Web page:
1. Weight drive:
This clock is driven by a weight suspended on a string, which is wound around a pulley. I have aimed for a weight between 250g and 350g. This is not so heavy that the gearing and axles show excessive wear in long term use and not so light that the clock is close to stopping. The wear occurs particularly in the higher torque areas of the clock during rewind, such as the lower differential gearbox.
You can see the autowind working on this YouTube Link to R3. Most mechanical clocks are driven by a lowering weight which needs raising up every day or so by hand by winding a gear or pulling a chain, then the clock needs restarting. It became clear that with this clock I would struggle to achieve a useful runtime of more than a few hours between rewinds, so the average busy person could not be expected to keep it running. I didn’t want to build a motor driven clock and I didn’t want to rewind it every few hours by hand. Also I was keen to avoid using excessively heavy weights to drive the clock. So I needed an automated rewind method built into the gearing that didn’t let the clock stop during rewinding. The solution uses a differential gearbox, which could automatically rewind and raise the weight back up while still driving the clock forwards. A switching mechanism turns on the motor every half hour or so when the weight drops to a certain level.
So, in this arrangement,
B = ½ (A + C)
Normally, the motor isn’t running and C is locked, so the weight just drives the escapement. B is constrained to move very slowly, say, 0.1 rpm and A drives at 0.2rpm. However, when the rewind motor is switched on, C turns relatively quickly, say, 10rpm. In this condition:
0.1 = ½ (A + 10)
So A = -9.8rpm – ie the drive rewinds, and crucially, the torque on B remains positive.
The need for auto-rewinding in LEGO clocks is driven by the following factors:
- Materials: being plastic, the lego axles have a relatively high axle diameter to gear diameter compared with conventional clocks, and so the friction to torque ratio is also relatively high. Without using excessive weight (as this would lead to excessive wear) this limits the fundamental gearing ratio between the drive pulley and the escapement wheel itself (1:62.5).
- Weight travel: having small children in our house, I needed the weight to stay always out of reach, which limited me to a short weight travel. Before we were blessed with this particular design constraint I had the weight travel some 1.5 metres all the way to the floor and used a trip switch on the floor to activate the motor.
So I have ended up with a decent compromise: a clock which winds itself up every half hour and doesn’t try to push the limits of strain and wear on the Lego.
This clock uses a basic Deadbeat escapement style: a rocker on top of the pendulum which is driven by angled teeth on a special gear wheel, invented by Richard Towneley around 1675: http://en.wikipedia.org/wiki/Deadbeat_escapement#Deadbeat_escapement.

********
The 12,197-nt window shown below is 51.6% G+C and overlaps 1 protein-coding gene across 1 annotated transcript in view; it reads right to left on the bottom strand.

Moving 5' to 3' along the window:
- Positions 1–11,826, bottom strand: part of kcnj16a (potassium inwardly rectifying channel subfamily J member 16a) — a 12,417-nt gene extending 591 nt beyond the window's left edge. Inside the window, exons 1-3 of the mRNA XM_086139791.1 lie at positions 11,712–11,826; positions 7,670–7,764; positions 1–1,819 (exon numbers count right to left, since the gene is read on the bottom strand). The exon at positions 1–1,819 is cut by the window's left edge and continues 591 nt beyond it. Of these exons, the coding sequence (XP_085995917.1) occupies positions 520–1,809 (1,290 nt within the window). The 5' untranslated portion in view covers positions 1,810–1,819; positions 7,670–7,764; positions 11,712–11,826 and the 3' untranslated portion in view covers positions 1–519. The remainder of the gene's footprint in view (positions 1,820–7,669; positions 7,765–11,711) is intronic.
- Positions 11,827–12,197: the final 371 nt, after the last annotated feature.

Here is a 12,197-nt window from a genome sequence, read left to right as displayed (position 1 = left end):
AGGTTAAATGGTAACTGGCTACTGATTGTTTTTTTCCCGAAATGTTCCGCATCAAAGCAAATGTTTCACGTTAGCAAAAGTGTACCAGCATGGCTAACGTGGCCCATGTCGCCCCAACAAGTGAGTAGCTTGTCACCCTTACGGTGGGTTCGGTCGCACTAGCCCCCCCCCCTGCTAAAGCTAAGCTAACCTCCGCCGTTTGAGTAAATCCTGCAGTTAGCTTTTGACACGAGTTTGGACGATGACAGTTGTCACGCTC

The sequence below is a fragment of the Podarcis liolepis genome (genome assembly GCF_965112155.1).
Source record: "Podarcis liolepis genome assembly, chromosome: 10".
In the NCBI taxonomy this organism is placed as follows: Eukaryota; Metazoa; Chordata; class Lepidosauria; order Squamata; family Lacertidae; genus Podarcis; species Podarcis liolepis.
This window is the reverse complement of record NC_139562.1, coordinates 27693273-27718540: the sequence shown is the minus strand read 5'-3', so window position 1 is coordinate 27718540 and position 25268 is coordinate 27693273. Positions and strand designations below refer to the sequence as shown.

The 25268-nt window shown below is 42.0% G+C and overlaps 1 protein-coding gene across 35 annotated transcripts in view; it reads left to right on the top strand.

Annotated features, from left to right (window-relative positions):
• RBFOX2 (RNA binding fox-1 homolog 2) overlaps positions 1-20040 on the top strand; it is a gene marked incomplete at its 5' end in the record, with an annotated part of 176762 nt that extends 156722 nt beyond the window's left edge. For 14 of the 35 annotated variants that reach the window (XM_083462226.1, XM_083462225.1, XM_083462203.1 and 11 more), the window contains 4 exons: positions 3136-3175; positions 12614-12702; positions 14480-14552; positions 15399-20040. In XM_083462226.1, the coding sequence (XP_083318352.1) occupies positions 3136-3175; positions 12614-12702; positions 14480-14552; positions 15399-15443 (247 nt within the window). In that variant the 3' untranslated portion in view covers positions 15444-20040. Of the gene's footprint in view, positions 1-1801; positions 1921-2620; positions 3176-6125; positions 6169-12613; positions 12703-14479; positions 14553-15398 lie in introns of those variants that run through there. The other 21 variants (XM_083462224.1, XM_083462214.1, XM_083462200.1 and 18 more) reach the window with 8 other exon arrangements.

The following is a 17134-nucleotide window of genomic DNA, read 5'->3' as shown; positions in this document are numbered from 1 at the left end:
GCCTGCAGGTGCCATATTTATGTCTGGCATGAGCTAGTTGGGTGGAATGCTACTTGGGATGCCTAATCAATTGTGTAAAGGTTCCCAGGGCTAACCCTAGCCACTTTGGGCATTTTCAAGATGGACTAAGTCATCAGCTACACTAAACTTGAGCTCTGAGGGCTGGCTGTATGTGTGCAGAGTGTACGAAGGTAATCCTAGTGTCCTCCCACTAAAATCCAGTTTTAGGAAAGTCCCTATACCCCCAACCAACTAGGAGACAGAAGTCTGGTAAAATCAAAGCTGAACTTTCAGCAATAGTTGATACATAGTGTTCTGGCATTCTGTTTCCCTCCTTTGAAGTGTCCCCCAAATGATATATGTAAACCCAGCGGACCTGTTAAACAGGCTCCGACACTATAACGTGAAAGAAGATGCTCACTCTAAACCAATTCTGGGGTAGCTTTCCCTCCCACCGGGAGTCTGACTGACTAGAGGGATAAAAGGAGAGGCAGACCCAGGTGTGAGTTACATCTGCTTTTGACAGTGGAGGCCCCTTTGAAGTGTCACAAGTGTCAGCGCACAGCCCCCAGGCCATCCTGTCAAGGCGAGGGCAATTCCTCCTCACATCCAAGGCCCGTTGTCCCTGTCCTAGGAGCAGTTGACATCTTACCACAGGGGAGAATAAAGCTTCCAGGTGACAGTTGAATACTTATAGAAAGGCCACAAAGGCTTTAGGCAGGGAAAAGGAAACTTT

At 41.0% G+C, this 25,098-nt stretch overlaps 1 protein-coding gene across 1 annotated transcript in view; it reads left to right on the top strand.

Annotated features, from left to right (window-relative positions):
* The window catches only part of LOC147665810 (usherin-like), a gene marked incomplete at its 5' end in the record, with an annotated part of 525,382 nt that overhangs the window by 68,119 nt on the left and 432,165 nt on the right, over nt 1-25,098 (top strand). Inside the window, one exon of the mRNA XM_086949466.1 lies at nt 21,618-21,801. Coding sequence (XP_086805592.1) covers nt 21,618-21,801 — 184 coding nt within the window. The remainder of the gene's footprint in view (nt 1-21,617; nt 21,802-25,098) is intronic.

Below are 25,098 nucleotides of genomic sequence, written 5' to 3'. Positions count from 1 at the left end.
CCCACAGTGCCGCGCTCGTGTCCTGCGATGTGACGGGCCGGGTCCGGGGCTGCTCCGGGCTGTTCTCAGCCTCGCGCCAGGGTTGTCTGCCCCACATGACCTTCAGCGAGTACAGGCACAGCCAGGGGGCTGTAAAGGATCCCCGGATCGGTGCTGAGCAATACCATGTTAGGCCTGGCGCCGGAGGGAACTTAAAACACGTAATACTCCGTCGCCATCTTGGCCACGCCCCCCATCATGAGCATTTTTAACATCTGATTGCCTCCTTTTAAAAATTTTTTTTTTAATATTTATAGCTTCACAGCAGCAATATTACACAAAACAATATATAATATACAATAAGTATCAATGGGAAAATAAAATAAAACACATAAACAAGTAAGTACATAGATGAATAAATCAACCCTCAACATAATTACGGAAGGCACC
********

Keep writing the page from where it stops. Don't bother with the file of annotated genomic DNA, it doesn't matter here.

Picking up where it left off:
Lego does not lend itself easily to escapement and most solutions I have seen are not very compact. The conventional technical Lego gear has teeth which are too steep to drive radial movement and the impulses fail. For ages I used a metal Meccano wheel with shallower teeth and pins stuck into drinking straws as the rocker, then later found the handy 8 toothed propeller which has the sloped gears.
Some great examples of escapements are to be found on utube by searching “lego escapement”. Achieving a low friction pendulum fulcrum to suspend the pendulum from was equally difficult. An axle passing through a technical plate would be too high friction. Eventually the best system I could find was to use a small rocking 8 toothed gear located on a rack. This works quite well until the gear wears and makes more than 1point of contact with the rack.
The time-keeping using this escapement is not marvellous, and can wander perhaps a few minutes each day. The period can be adjusted by changing the length of the pendulum according to the formula for pendulum Simple Harmonic Motion (SHM) (L/g)0.5. As the escapement is far from isochronous (ie the condition whereby frequency is independent of driving force or pendulum amplitude), the clock’s speed will vary with small changes in gearing friction. This could be improved by increasing the pendulum’s mass to reduce the ‘driven’ component of the swing, but I have been reluctant to do this to minimise wear and friction on the suspending fulcrum and to minimise necessary driving mass (currently <0.5kg target). So, in fact another way of fine tuning the clock speed is to adjust the main driving weight. I have heard that Big Ben used to be adjusted by the engineer placing old penny pieces on the weight. If someone can come up with a better pendulum fulcrum I am sure the timekeeping could be improved.
A second differential gearbox locked against a worm gear is used to allow the user to adjust the hands. This is visible in the header image at the top of this page.